If you notice the parameters for this job is a bit of a combination of the parameters required for each task as well as what’s required to load the variable template file for the specified environment. 


Deployment Stage

The deploy stage template should call the deploy job template. To help consolidate, one thing I like to do in the stage template is to make it flexible so that the template can build to 1 or x environments. To achieve this, we pass in an Azure DevOps object containing the list of environments and regions we are wanting to deploy to. There is a more detailed article on how to go about this. 

One note that I am going to call out here is I have included an option to load a job template to deploy Azure Data Factory via Linked ARM templates. This will be covered in a follow up post, for now this section can be ignored and/or omitted. 



parameters: - name: environmentObjects type: object default: environmentName: 'dev' regionAbrvs: ['cus'] - name: environmentName type: string default: '' - name: templateParametersFile type: string default: 'parameters' - name: serviceName type: string default: '' - name: linkedTemplates type: boolean default: false stages: - ${{ each environmentObject in parameters.environmentObjects }} : - ${{ each regionAbrv in environmentObject.regionAbrvs }} : - stage: '${{ parameters.serviceName }}_${{ environmentObject.environmentName}}_${{regionAbrv}}_adf_deploy' variables: - name: templateFile ${{ if eq(parameters.linkedTemplates, false)}} : value: 'ARMTemplateForFactory.json' ${{ else }} : value: 'linkedTemplates/ArmTemplate_master.json' jobs: - ${{ if eq(parameters.linkedTemplates, false)}} : - template: ../jobs/adf_deploy_env_job.yml parameters: environmentName: ${{ environmentObject.environmentName }} templateFile: ${{ variables.templateFile }} templateParametersFile: ${{ parameters.templateParametersFile }} serviceName: ${{ parameters.serviceName}} regionAbrv: ${{ regionAbrv }} - ${{ else }} : - template: ../jobs/adf_linked_template_deploy_env_job.yml parameters: environmentName: ${{ environmentObject.environmentName }} templateFile: ${{ variables.templateFile }} templateParametersFile: ${{ parameters.templateParametersFile }} serviceName: ${{ parameters.serviceName}} regionAbrv: ${{ regionAbrv }}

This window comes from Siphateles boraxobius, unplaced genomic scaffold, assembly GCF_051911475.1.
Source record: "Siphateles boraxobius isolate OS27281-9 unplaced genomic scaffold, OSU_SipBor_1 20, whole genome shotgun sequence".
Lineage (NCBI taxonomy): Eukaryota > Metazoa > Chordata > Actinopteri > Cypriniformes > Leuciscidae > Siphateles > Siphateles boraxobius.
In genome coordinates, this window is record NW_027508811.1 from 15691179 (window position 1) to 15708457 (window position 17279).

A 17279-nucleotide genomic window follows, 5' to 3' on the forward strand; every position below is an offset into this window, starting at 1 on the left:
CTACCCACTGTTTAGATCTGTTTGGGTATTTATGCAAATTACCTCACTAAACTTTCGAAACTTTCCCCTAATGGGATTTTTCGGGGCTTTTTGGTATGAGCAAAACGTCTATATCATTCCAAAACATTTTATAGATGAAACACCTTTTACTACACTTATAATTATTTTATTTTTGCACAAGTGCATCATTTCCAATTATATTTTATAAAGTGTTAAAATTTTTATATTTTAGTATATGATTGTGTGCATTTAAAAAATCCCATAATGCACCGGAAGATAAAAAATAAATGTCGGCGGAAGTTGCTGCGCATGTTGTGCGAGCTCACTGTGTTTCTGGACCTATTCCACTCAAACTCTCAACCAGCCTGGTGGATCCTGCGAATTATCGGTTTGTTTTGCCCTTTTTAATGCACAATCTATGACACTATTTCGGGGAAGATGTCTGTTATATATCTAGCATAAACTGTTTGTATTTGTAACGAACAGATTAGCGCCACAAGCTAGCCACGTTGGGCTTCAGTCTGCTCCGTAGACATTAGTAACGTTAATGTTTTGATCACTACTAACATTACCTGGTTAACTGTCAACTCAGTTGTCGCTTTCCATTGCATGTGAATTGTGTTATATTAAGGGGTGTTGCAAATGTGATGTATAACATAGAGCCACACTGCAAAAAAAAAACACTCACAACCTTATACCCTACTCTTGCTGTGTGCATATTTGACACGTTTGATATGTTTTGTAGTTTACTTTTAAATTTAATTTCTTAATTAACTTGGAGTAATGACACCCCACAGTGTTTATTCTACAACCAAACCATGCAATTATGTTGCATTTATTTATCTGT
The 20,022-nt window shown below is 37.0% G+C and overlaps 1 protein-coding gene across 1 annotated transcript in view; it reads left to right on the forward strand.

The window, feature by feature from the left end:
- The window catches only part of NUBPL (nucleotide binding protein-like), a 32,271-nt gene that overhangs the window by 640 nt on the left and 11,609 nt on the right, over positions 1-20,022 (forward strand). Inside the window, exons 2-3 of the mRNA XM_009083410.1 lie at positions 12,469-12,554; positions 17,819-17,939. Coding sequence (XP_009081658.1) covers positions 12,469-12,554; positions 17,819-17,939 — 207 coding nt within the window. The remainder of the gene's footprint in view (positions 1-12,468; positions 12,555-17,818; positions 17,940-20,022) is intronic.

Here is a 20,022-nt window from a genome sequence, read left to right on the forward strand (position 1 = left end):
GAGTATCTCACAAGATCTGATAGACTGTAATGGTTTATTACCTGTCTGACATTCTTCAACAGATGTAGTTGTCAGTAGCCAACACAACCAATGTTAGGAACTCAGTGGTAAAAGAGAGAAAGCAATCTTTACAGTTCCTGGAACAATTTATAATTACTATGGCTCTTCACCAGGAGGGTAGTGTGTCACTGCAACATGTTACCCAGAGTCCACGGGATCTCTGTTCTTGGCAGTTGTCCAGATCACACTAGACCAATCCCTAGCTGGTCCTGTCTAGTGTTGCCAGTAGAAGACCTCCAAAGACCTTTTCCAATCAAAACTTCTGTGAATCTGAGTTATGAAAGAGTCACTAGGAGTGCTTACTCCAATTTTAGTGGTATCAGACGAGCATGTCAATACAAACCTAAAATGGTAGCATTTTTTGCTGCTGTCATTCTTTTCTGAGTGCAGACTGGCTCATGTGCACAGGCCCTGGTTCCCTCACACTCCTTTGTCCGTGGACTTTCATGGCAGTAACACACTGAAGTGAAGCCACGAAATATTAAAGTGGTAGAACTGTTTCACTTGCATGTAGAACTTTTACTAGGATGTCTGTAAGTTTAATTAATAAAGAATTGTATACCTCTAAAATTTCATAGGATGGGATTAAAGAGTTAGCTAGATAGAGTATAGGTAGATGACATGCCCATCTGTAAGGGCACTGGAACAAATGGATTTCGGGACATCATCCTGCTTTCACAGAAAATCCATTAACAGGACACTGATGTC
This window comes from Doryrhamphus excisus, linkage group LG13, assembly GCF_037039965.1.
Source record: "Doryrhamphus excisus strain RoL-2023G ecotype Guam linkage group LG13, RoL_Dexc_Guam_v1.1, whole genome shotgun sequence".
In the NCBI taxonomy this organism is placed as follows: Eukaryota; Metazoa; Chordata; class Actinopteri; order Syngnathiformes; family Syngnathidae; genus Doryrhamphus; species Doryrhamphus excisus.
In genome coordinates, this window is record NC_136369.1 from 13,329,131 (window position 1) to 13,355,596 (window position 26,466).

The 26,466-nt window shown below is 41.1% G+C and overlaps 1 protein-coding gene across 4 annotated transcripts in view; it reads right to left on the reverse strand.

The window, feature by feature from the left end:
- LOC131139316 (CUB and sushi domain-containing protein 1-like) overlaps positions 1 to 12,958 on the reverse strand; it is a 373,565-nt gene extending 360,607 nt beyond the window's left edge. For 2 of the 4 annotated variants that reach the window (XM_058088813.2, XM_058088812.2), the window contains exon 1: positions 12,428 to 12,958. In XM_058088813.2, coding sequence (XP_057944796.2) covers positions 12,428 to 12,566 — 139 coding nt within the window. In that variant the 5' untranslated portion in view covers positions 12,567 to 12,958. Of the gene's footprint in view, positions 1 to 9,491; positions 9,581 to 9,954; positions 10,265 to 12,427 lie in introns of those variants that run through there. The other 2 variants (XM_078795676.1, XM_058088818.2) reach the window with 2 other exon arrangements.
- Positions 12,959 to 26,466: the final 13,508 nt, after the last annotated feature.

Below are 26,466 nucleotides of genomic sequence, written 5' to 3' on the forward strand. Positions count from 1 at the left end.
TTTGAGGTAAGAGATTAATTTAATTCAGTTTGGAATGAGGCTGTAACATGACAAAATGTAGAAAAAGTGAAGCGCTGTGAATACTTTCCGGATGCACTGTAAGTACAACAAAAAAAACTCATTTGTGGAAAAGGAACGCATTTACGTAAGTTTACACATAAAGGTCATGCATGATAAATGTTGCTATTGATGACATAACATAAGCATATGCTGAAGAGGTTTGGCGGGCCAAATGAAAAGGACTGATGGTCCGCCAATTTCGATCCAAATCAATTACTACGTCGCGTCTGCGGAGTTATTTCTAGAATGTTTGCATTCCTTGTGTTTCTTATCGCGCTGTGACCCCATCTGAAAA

At this point we have two stage templates (build and deploy) that will load all the necessary jobs and tasks we require. This pipeline will be stored in a YAML folder in the repository that Data Factory is connected to. In this case it is stored in my repo adf_pipelines_yaml_ci_cd. 





parameters: - name: environmentObjects type: object default: - environmentName: 'dev' regionAbrvs: ['eus'] locations: ['eastus'] - environmentName: 'tst' regionAbrvs: ['eus'] locations: ['eastus'] - name: serviceName type: string default: 'adfdemo' stages: - template: stages/adf_build_stage.yml@templates parameters: serviceName: ${{ parameters.serviceName }} - ${{ if eq(variables['Build.SourceBranch'], 'refs/heads/main')}}: - template: stages/adf_deploy_stage.yml@templates parameters: environmentObjects: ${{ parameters.environmentObjects }} serviceName: ${{ parameters.serviceName }}



If one is astute, you notice that I am using trunk based development. This means that every PR will run the CI which will generate a build artifact and confirm the Data Factory template is still valid. Any commitment to the main branch will trigger a deployment. This `Build.SourceBranch` variable will determine if the deployment stage is loaded or not.   



That's it for part 4. At this stage we've covered how to break down our Azure DevOps Pipeline for Data Factory into reusable components. We've also created a template that we can define our deployment environments once and scale infinitely amount of times. We also introduced one methodology for YAML templates that accomplishes:

  • Write once reuse across projects. 
  • Individual components can be reused. 
  • Limited manual intervention. 
  • Easily updated. 
  • Centralized definition. 

If interested in this topic feel free to read more on the YAML Pipelines or on CI/CD for Data Factory.